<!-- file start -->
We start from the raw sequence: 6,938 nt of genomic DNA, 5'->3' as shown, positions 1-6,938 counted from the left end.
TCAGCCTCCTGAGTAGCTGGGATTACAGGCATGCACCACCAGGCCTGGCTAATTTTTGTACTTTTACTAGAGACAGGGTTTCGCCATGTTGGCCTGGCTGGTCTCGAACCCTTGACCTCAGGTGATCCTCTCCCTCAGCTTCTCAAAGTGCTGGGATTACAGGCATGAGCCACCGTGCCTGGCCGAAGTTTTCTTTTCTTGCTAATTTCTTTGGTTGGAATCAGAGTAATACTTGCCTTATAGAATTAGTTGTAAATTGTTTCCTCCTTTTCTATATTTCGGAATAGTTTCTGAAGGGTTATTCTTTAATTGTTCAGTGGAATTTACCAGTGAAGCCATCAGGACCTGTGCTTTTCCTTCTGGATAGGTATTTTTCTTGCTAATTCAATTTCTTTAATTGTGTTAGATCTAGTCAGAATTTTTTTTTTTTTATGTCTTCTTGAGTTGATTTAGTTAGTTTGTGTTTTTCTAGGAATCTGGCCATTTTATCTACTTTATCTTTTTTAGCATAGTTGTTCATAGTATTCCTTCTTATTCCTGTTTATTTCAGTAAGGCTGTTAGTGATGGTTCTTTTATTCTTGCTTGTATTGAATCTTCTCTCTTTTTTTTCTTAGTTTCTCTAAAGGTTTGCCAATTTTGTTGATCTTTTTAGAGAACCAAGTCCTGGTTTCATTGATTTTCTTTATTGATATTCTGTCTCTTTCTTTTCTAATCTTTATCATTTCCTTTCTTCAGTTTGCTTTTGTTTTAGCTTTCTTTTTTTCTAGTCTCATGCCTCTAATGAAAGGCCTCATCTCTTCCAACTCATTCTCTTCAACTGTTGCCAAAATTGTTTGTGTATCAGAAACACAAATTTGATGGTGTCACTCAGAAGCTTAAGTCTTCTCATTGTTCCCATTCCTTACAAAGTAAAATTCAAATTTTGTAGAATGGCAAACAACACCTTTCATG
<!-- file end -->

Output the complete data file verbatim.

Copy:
We start from the raw sequence: 6,938 nt of genomic DNA, 5'->3' as shown, positions 1-6,938 counted from the left end.
TCAGCCTCCTGAGTAGCTGGGATTACAGGCATGCACCACCAGGCCTGGCTAATTTTTGTACTTTTACTAGAGACAGGGTTTCGCCATGTTGGCCTGGCTGGTCTCGAACCCTTGACCTCAGGTGATCCTCTCCCTCAGCTTCTCAAAGTGCTGGGATTACAGGCATGAGCCACCGTGCCTGGCCGAAGTTTTCTTTTCTTGCTAATTTCTTTGGTTGGAATCAGAGTAATACTTGCCTTATAGAATTAGTTGTAAATTGTTTCCTCCTTTTCTATATTTCGGAATAGTTTCTGAAGGGTTATTCTTTAATTGTTCAGTGGAATTTACCAGTGAAGCCATCAGGACCTGTGCTTTTCCTTCTGGATAGGTATTTTTCTTGCTAATTCAATTTCTTTAATTGTGTTAGATCTAGTCAGAATTTTTTTTTTTTTATGTCTTCTTGAGTTGATTTAGTTAGTTTGTGTTTTTCTAGGAATCTGGCCATTTTATCTACTTTATCTTTTTTAGCATAGTTGTTCATAGTATTCCTTCTTATTCCTGTTTATTTCAGTAAGGCTGTTAGTGATGGTTCTTTTATTCTTGCTTGTATTGAATCTTCTCTCTTTTTTTTCTTAGTTTCTCTAAAGGTTTGCCAATTTTGTTGATCTTTTTAGAGAACCAAGTCCTGGTTTCATTGATTTTCTTTATTGATATTCTGTCTCTTTCTTTTCTAATCTTTATCATTTCCTTTCTTCAGTTTGCTTTTGTTTTAGCTTTCTTTTTTTCTAGTCTCATGCCTCTAATGAAAGGCCTCATCTCTTCCAACTCATTCTCTTCAACTGTTGCCAAAATTGTTTGTGTATCAGAAACACAAATTTGATGGTGTCACTCAGAAGCTTAAGTCTTCTCATTGTTCCCATTCCTTACAAAGTAAAATTCAAATTTTGTAGAATGGCAAACAACACCTTTCATG